Museum hosting tour of active dinosaur dig
Participants get their chance Oct. 1 to see fossil bones in situ
Utahns will have a chance to visit an active dinosaur dig on Oct. 1, watching paleontologists work at a site where ancient behemoths are being uncovered.
The hadrosaur (duck-billed dinosaur) site is in Grand Staircase-Escalante National Monument in southern Utah, about 300 miles south of Salt Lake City. The tour is sponsored by the Utah Museum of Natural History, based at the University of Utah.
According to the museum, dinosaur bones will be visible, and participants will learn about the history of the area. They will find out about techniques of paleontology field work, "such as finding and marking fossil locations and excavating fossils," a press release states.
Visitors will have the option of viewing the dig for either the day, or, for an additional $20 per night, camp overnight at the site, museum spokesman Darrell Kirby told the Deseret Morning News. Basic one-day cost is $40 per person for museum members and $50 for nonmembers.
The optional camp-out will be near the site, and can be the night before the visit, the night of Oct. 1 or both nights.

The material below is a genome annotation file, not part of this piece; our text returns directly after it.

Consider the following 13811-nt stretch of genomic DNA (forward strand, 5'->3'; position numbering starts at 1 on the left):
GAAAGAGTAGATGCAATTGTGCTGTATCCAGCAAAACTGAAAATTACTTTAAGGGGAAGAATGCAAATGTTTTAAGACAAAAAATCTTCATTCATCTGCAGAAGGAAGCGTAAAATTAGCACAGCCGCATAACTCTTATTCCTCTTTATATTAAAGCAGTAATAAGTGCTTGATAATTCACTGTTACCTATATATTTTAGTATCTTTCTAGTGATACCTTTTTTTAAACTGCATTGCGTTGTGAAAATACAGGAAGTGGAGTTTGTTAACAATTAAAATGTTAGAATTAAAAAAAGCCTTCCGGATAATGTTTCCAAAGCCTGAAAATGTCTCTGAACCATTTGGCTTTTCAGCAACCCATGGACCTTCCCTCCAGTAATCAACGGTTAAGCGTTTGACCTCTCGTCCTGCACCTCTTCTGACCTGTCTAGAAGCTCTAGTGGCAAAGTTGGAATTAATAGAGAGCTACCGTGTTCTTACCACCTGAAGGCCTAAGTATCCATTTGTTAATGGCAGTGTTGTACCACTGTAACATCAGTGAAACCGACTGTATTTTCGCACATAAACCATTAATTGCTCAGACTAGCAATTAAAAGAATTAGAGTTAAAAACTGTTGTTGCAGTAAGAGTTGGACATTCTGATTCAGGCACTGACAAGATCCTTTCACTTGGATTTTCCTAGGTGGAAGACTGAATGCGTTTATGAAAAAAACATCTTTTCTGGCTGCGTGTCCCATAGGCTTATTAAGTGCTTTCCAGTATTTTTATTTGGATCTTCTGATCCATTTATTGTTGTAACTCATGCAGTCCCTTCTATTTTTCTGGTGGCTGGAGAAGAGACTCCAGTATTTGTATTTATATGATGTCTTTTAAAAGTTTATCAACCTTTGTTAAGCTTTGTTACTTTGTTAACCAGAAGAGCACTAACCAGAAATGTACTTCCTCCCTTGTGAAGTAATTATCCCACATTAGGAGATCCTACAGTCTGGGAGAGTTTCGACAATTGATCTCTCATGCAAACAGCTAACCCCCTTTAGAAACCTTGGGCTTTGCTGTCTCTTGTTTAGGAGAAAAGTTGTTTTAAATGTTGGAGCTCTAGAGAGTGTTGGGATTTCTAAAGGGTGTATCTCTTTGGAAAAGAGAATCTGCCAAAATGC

"Participants must be at least 12 years old because of the ruggedness of the terrain," Kirby said. They also must be in good shape since they'll hike two miles in and two miles back to vehicles.
The fossils are about 75 million years old, dating to the late Cretaceous era. The ancient animals discovered at the site are varied. "Some actually have crests on their heads and some don't," he said.
Excavations are being carried out by the U. and the College of Eastern Utah in Price.
Showing the visitors around will be Mike Getty, collections manager for paleontology at the museum. In 2000, he and the U.'s Mark Loewen showed the News a site in Emery County where they were uncovering either a Tyrannosaurus rex or a new species of large predatory dinosaur.
The latest excavation has been going on for a few years, Kirby said.
Visitors will gather at 9 a.m. at a yet-to-be-determined site. From there, transportation will be provided to the dig, and back to the parking area. They should leave for home about 5 p.m.
Those who will be there only for Oct. 1 should take their own provisions while the campers will get additional food and beverages.To join the tour, register by calling the museum at 801-581-5567.
- Lehi toddler killed in accident remembered as...
- Preparing to split up, LDS General Primary...
- A river runs dry: Water and the future of...
- Cyclist killed on training run after...
- Photo gallery: Holi festival immerses Utahns...
- Utah taxpayers will pay millions more in wake...
- American Fork cyclist killed during training...
- Boy, 3, killed in Lehi scooter accident
- President Obama to make first trip to... 113
- BYU student claims he was evicted after... 57
- Utah taxpayers will pay millions more... 41
- Sen. Harry Reid's retirement recalls... 40
- Cyclist killed on training run after... 23
- School leaders look for solutions to... 22
- A river runs dry: Water and the future... 15
- Man who crashed truck into house... 12